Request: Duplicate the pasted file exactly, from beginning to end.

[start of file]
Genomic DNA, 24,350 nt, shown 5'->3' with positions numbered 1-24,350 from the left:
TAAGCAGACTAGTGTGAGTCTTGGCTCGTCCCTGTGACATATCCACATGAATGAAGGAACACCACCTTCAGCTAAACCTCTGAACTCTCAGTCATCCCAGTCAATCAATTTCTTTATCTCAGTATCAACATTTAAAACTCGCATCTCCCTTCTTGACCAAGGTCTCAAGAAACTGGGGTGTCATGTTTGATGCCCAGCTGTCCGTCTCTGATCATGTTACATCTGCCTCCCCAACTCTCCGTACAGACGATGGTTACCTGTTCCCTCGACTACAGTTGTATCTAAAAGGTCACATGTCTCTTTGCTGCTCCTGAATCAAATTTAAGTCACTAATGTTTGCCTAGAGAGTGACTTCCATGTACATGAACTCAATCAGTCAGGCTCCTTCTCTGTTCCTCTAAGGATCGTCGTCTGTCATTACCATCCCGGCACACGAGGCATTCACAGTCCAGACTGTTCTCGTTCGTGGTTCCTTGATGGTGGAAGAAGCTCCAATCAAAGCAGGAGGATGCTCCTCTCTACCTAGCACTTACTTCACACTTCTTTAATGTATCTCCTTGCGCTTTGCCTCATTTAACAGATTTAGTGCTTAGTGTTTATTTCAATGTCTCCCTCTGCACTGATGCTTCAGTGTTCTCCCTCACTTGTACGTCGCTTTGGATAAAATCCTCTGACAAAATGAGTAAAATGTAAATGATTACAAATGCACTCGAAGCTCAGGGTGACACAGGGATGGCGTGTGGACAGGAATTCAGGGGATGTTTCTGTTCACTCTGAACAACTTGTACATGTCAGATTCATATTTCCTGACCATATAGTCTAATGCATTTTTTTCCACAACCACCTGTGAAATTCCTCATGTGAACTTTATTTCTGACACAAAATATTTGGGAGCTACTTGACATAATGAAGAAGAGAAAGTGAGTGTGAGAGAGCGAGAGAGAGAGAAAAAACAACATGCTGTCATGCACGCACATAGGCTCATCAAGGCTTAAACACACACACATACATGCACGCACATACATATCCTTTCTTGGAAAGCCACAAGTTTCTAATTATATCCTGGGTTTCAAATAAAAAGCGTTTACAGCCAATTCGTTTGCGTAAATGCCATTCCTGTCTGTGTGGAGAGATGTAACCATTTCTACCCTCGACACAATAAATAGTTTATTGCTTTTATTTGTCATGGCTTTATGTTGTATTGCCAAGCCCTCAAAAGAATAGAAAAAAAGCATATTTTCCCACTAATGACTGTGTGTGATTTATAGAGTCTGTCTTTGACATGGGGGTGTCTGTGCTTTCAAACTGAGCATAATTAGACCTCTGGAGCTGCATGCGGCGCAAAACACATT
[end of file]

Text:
Genomic DNA, 24,350 nt, shown 5'->3' with positions numbered 1-24,350 from the left:
TAAGCAGACTAGTGTGAGTCTTGGCTCGTCCCTGTGACATATCCACATGAATGAAGGAACACCACCTTCAGCTAAACCTCTGAACTCTCAGTCATCCCAGTCAATCAATTTCTTTATCTCAGTATCAACATTTAAAACTCGCATCTCCCTTCTTGACCAAGGTCTCAAGAAACTGGGGTGTCATGTTTGATGCCCAGCTGTCCGTCTCTGATCATGTTACATCTGCCTCCCCAACTCTCCGTACAGACGATGGTTACCTGTTCCCTCGACTACAGTTGTATCTAAAAGGTCACATGTCTCTTTGCTGCTCCTGAATCAAATTTAAGTCACTAATGTTTGCCTAGAGAGTGACTTCCATGTACATGAACTCAATCAGTCAGGCTCCTTCTCTGTTCCTCTAAGGATCGTCGTCTGTCATTACCATCCCGGCACACGAGGCATTCACAGTCCAGACTGTTCTCGTTCGTGGTTCCTTGATGGTGGAAGAAGCTCCAATCAAAGCAGGAGGATGCTCCTCTCTACCTAGCACTTACTTCACACTTCTTTAATGTATCTCCTTGCGCTTTGCCTCATTTAACAGATTTAGTGCTTAGTGTTTATTTCAATGTCTCCCTCTGCACTGATGCTTCAGTGTTCTCCCTCACTTGTACGTCGCTTTGGATAAAATCCTCTGACAAAATGAGTAAAATGTAAATGATTACAAATGCACTCGAAGCTCAGGGTGACACAGGGATGGCGTGTGGACAGGAATTCAGGGGATGTTTCTGTTCACTCTGAACAACTTGTACATGTCAGATTCATATTTCCTGACCATATAGTCTAATGCATTTTTTTCCACAACCACCTGTGAAATTCCTCATGTGAACTTTATTTCTGACACAAAATATTTGGGAGCTACTTGACATAATGAAGAAGAGAAAGTGAGTGTGAGAGAGCGAGAGAGAGAGAAAAAACAACATGCTGTCATGCACGCACATAGGCTCATCAAGGCTTAAACACACACACATACATGCACGCACATACATATCCTTTCTTGGAAAGCCACAAGTTTCTAATTATATCCTGGGTTTCAAATAAAAAGCGTTTACAGCCAATTCGTTTGCGTAAATGCCATTCCTGTCTGTGTGGAGAGATGTAACCATTTCTACCCTCGACACAATAAATAGTTTATTGCTTTTATTTGTCATGGCTTTATGTTGTATTGCCAAGCCCTCAAAAGAATAGAAAAAAAGCATATTTTCCCACTAATGACTGTGTGTGATTTATAGAGTCTGTCTTTGACATGGGGGTGTCTGTGCTTTCAAACTGAGCATAATTAGACCTCTGGAGCTGCATGCGGCGCAAAACACATT